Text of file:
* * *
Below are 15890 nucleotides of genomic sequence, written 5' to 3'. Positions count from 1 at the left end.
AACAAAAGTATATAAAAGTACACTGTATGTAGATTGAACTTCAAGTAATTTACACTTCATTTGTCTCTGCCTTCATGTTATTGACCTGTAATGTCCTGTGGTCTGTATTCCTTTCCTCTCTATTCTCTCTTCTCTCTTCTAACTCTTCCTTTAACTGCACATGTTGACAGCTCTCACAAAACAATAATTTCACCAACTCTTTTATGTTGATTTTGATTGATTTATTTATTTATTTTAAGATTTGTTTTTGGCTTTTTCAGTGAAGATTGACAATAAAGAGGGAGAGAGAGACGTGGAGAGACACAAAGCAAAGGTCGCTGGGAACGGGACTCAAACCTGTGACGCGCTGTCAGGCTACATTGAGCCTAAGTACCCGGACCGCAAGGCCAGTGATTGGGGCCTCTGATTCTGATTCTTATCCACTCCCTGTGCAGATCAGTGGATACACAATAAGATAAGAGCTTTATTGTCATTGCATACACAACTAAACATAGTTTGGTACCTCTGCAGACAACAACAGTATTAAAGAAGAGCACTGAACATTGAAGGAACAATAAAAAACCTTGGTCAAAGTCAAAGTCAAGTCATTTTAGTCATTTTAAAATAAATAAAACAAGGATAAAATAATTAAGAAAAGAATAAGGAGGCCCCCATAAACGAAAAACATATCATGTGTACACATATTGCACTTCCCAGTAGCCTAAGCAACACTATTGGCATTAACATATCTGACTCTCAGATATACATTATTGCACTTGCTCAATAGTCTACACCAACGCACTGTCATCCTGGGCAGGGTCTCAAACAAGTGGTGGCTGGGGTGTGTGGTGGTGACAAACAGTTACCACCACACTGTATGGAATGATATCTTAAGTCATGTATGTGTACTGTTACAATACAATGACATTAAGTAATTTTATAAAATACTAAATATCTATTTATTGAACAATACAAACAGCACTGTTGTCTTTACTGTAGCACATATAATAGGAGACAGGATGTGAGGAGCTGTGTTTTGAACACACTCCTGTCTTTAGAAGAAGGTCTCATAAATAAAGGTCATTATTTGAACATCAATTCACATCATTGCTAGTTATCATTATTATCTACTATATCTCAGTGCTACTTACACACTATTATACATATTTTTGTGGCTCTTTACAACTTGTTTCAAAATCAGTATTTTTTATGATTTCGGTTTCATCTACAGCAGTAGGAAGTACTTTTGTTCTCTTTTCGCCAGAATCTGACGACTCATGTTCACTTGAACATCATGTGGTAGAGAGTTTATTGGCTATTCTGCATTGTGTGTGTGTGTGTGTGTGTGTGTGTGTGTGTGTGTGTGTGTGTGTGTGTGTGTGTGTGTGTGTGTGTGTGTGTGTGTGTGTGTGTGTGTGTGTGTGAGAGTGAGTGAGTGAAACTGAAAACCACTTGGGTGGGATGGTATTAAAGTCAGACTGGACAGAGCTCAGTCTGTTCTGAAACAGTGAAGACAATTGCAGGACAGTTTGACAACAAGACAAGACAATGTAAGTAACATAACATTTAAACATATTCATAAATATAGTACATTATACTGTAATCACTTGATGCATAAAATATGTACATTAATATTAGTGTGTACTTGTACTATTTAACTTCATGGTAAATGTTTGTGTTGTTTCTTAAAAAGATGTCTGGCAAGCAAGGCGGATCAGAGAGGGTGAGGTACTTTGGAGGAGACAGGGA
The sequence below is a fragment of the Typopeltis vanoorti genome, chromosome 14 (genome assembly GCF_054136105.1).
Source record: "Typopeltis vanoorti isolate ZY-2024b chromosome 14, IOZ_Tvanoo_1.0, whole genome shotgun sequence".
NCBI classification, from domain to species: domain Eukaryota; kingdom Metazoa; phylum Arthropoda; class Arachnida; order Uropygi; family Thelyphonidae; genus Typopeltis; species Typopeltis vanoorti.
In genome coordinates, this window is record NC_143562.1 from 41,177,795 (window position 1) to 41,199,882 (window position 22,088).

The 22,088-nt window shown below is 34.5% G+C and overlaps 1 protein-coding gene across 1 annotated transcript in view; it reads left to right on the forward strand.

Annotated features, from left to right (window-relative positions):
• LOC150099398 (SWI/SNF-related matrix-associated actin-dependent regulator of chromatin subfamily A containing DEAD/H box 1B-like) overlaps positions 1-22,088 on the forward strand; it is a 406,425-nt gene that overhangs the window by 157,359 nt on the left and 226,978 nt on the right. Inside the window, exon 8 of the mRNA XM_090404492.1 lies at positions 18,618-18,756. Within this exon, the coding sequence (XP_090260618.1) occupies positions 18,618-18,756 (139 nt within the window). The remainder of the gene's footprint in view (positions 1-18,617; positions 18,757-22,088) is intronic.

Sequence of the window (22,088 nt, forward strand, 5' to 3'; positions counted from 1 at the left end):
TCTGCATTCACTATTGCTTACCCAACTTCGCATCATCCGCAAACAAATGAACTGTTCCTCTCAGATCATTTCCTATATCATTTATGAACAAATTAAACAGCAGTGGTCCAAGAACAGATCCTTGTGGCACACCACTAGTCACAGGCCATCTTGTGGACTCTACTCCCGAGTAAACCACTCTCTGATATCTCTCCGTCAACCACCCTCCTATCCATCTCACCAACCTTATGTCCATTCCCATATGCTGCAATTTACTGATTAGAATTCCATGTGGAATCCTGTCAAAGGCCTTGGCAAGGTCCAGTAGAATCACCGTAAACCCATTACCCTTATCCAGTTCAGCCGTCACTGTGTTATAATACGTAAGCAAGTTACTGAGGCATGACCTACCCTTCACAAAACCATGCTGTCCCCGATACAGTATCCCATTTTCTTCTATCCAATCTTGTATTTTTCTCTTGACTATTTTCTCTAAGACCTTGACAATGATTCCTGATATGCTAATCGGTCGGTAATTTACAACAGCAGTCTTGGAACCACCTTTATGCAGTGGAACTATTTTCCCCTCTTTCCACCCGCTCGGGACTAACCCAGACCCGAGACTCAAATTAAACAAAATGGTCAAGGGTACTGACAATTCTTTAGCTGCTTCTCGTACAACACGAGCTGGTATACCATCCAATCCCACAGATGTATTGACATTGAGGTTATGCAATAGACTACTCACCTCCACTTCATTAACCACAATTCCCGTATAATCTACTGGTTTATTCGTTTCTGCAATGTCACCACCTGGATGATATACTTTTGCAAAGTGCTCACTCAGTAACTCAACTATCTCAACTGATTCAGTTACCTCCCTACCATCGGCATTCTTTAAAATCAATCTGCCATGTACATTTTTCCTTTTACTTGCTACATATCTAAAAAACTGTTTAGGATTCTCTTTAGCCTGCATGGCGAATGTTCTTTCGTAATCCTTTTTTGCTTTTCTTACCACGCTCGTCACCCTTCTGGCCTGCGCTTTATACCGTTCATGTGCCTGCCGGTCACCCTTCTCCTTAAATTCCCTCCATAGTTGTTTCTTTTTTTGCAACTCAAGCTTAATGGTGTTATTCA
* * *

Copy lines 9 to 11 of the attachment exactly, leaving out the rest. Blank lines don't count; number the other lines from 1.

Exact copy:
• LOC150099398 (SWI/SNF-related matrix-associated actin-dependent regulator of chromatin subfamily A containing DEAD/H box 1B-like) overlaps positions 1-22,088 on the forward strand; it is a 406,425-nt gene that overhangs the window by 157,359 nt on the left and 226,978 nt on the right. Inside the window, exon 8 of the mRNA XM_090404492.1 lies at positions 18,618-18,756. Within this exon, the coding sequence (XP_090260618.1) occupies positions 18,618-18,756 (139 nt within the window). The remainder of the gene's footprint in view (positions 1-18,617; positions 18,757-22,088) is intronic.

Sequence of the window (22,088 nt, forward strand, 5' to 3'; positions counted from 1 at the left end):
TCTGCATTCACTATTGCTTACCCAACTTCGCATCATCCGCAAACAAATGAACTGTTCCTCTCAGATCATTTCCTATATCATTTATGAACAAATTAAACAGCAGTGGTCCAAGAACAGATCCTTGTGGCACACCACTAGTCACAGGCCATCTTGTGGACTCTACTCCCGAGTAAACCACTCTCTGATATCTCTCCGTCAACCACCCTCCTATCCATCTCACCAACCTTATGTCCATTCCCATATGCTGCAATTTACTGATTAGAATTCCATGTGGAATCCTGTCAAAGGCCTTGGCAAGGTCCAGTAGAATCACCGTAAACCCATTACCCTTATCCAGTTCAGCCGTCACTGTGTTATAATACGTAAGCAAGTTACTGAGGCATGACCTACCCTTCACAAAACCATGCTGTCCCCGATACAGTATCCCATTTTCTTCTATCCAATCTTGTATTTTTCTCTTGACTATTTTCTCTAAGACCTTGACAATGATTCCTGATATGCTAATCGGTCGGTAATTTACAACAGCAGTCTTGGAACCACCTTTATGCAGTGGAACTATTTTCCCCTCTTTCCACCCGCTCGGGACTAACCCAGACCCGAGACTCAAATTAAACAAAATGGTCAAGGGTACTGACAATTCTTTAGCTGCTTCTCGTACAACACGAGCTGGTATACCATCCAATCCCACAGATGTATTGACATTGAGGTTATGCAATAGACTACTCACCTCCACTTCATTAACCACAATTCCCGTATAATCTACTGGTTTATTCGTTTCTGCAATGTCACCACCTGGATGATATACTTTTGCAAAGTGCTCACTCAGTAACTCAACTATCTCAACTGATTCAGTTACCTCCCTACCATCGGCATTCTTTAAAATCAATCTGCCATGTACATTTTTCCTTTTACTTGCTACATATCTAAAAAACTGTTTAGGATTCTCTTTAGCCTGCATGGCGAATGTTCTTTCGTAATCCTTTTTTGCTTTTCTTACCACGCTCGTCACCCTTCTGGCCTGCGCTTTATACCGTTCATGTGCCTGCCGGTCACCCTTCTCCTTAAATTCCCTCCATAGTTGTTTCTTTTTTTGCAACTCAAGCTTAATGGTGTTATTCA